Being able to integrate 3D printing into the classroom requires either access to a 3D printer or the financial resources to print 3D model files using an outside company, such as Shapeways or Kraftwurx. These printing services allow you to order objects in a variety of different materials including plastics and metals. Most non-commercial 3D printers create items using plastic filament (PLA or ABS). PLA (Polylactic Acid) is considered more environmentally friendly compared to ABS (Acrylonitrile Butadiene Styrene) because it is typically plant-based and degradable. Many institutions have existing sites for printing 3D models and points of contact for training. Locations might include a Makerspace, faculty media laboratory or studio, Teaching and Learning Center, or library.

Identify Relevant 3D Models

Next, determine whether there are existing 3D print model files that align with course material. Some useful databases that contain scientifically-based models include: Thingiverse, NIH 3D Print Exchange, HHMI Interactive 3D Models and NASA 3D Resources. Download relevant files to a storage device compatible with your 3D printer.

Design the Classroom Jigsaw Activity

A schematic for carrying out the classroom jigsaw activity is shown in Figure 2.

Assign students to a Home Team where they start and later return to complete a culminating activity. Divide the class material into subtopics of similar complexity. Each subtopic becomes an Expert Group topic. For example, in a lesson in which students are learning the different parts of the skeleton, each Expert Group can be assigned bones from one region of the axial or appendicular skeleton. Next, identify an appropriate 3D print model to supplement each subtopic several weeks prior to implementation using databases such as those described above. Models with interesting features that provoke student questions are useful for this type of activity and can engage learners to perform further research on the object. In the bones lesson, for example, the instructor can 3D print a normal human skeleton as well as one with diseased or injured bones.

Create guiding questions and delineate resources (online or print) that student groups can access during class to further develop their expertise on the topic. Also consider how students should engage with the models. Examples include: 1) simply examining the models, 2) labeling important features on the models, 3) assembling or disassembling the models from the various printed parts, and 4) designing the models to be printed, then printing, examining and testing, and if appropriate, redesigning and repeating the design process. In the sample bones lesson, the learning goals might include learning the names of the bones and salient features, and assembling that region of the skeleton.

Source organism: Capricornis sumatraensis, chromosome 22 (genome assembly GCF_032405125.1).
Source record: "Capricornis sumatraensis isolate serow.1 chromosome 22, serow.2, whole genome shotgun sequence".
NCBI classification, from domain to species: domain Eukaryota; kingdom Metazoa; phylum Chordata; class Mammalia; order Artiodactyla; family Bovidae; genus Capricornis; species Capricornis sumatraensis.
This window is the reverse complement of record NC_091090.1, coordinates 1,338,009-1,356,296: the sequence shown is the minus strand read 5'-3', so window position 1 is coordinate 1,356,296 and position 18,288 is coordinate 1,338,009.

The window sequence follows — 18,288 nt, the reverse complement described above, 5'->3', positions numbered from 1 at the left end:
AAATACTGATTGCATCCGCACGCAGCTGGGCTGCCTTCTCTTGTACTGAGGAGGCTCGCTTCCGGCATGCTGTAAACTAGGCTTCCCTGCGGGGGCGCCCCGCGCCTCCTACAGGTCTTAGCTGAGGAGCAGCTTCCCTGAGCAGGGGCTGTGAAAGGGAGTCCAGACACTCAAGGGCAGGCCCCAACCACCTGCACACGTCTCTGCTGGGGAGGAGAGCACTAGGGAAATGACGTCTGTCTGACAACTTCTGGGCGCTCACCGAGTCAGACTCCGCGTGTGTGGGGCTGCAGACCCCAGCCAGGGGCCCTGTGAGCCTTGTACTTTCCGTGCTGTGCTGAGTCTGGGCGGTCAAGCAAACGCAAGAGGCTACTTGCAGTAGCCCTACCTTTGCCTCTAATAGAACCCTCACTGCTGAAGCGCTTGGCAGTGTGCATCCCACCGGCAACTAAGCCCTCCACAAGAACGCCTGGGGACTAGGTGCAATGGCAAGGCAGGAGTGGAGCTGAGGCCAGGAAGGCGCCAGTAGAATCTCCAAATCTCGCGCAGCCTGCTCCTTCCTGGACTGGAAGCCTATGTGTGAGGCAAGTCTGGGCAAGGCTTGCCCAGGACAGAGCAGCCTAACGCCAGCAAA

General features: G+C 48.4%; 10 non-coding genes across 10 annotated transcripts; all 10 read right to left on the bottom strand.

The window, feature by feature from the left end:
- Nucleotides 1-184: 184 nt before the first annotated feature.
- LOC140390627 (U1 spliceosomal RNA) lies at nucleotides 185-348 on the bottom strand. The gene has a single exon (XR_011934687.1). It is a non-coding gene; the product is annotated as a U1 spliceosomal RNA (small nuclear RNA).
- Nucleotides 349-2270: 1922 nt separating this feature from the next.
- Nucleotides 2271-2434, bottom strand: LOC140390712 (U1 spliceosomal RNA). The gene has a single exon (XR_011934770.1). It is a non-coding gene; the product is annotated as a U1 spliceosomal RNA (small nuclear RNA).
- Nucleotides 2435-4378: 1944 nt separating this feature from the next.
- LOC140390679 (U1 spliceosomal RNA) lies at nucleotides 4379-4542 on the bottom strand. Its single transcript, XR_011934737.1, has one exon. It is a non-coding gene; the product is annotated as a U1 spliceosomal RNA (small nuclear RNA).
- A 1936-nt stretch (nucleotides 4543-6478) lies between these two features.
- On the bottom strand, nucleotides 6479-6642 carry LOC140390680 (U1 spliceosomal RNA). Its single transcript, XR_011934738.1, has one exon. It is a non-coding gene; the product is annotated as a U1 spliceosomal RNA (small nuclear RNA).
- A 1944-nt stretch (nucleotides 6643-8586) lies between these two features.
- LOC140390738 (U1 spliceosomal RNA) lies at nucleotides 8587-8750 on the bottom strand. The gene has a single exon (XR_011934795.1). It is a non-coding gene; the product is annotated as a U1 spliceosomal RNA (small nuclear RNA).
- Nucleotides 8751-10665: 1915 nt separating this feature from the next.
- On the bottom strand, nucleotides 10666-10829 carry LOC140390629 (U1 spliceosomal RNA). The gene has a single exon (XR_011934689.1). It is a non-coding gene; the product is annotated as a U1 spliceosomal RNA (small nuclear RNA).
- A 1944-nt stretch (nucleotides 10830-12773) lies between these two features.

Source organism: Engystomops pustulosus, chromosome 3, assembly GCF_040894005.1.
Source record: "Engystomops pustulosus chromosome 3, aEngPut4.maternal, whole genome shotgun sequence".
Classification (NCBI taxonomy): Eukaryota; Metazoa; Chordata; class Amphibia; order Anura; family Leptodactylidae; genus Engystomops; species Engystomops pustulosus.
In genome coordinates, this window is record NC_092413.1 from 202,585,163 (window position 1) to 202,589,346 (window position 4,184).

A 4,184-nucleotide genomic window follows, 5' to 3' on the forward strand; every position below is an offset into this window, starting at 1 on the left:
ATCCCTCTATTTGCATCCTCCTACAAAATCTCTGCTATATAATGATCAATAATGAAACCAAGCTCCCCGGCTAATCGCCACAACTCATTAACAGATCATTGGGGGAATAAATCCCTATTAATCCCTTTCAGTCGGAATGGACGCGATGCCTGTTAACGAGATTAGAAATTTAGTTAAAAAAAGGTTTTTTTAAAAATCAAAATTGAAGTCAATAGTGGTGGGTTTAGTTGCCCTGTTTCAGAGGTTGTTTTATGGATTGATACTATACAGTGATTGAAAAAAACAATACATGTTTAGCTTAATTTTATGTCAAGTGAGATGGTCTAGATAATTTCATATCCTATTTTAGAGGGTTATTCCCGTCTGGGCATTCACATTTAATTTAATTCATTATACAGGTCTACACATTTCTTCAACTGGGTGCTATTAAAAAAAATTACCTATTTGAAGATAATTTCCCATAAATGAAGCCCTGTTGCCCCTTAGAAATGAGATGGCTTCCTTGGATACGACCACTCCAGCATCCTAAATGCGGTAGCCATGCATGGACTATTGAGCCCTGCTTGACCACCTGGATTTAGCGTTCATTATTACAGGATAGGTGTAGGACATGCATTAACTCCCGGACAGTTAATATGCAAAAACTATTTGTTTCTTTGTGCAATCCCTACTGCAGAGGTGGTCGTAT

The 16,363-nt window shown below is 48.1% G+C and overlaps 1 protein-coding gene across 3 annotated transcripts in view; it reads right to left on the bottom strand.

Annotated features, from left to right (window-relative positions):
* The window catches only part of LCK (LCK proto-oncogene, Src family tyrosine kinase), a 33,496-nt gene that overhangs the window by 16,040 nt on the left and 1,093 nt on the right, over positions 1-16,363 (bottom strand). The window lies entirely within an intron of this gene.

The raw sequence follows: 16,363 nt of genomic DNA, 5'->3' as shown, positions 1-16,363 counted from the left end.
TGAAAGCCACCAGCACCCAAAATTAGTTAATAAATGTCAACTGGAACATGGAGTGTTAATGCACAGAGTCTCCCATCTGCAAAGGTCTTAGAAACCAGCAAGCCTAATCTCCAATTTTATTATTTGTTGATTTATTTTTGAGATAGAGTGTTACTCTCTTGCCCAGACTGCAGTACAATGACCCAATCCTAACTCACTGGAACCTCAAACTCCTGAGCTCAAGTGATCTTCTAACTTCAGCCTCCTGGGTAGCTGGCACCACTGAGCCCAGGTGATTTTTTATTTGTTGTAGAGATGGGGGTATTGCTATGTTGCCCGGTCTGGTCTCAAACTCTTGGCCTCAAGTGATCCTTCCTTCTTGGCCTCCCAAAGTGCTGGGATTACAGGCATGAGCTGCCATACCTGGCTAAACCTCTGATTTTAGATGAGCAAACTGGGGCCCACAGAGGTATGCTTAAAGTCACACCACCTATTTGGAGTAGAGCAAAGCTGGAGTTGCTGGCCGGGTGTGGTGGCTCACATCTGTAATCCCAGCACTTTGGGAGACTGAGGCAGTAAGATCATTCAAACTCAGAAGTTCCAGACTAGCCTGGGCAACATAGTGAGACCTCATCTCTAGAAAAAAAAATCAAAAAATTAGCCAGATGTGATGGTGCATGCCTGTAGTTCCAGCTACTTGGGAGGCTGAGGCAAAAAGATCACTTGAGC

Further, devise a project that the students will need to complete that synthesizes all material learned when they return to their Home Teams. The synthesis activity might include students proposing solutions to a problem related to learning objectives. In the skeleton activity, students might be tasked with assembling the complete skeleton in their Home Teams while teaching peers about each bone. They may next be required to disassemble the skeleton and quiz one another on the parts. Then, they may be presented with a disorder in which one aspect of the skeleton is injured or diseased. The students can then make observations, perform literature-based research, and identify the disorder.

Assign Home Teams in advance of class or allow students to self-assemble during class. When the Home Teams initially gather, have them create a team name to foster a sense of unity. Allow members of the Home Teams to choose their Expert Group. Next, have the Home Teams disassemble into their respective Expert Groups. Once in their Expert Groups, provide the resources (text, online, and 3D models) and the questions or prompts. Example prompts may include:

  • Making Observations - What are some salient features of the model(s)? What aspects of the model(s) do you want to know more about? Tag these features with a sticky note or tape. Use online resources (e.g. reputable websites, scholarly articles) to perform online research to find out more about these aspects of the model(s) as guided by your instructor.
  • Identifying and Demonstrating Functions - What is (are) the role(s) or function(s) of the object(s)? As applicable, demonstrate this role or function using the 3D print model(s).

Communicate that members from different Home Teams should not look at each other as competitors while in the Expert Groups, but rather as colleagues and collaborators, with a similar goal of acquiring knowledge and gaining understanding of their particular subject matter. As the Expert Groups work, the instructor can be available to add direction and aid where needed, observe how the individuals and groups are working, and even conduct informal assessments of progress to monitor learning by asking questions (see the "Assessment" section for examples).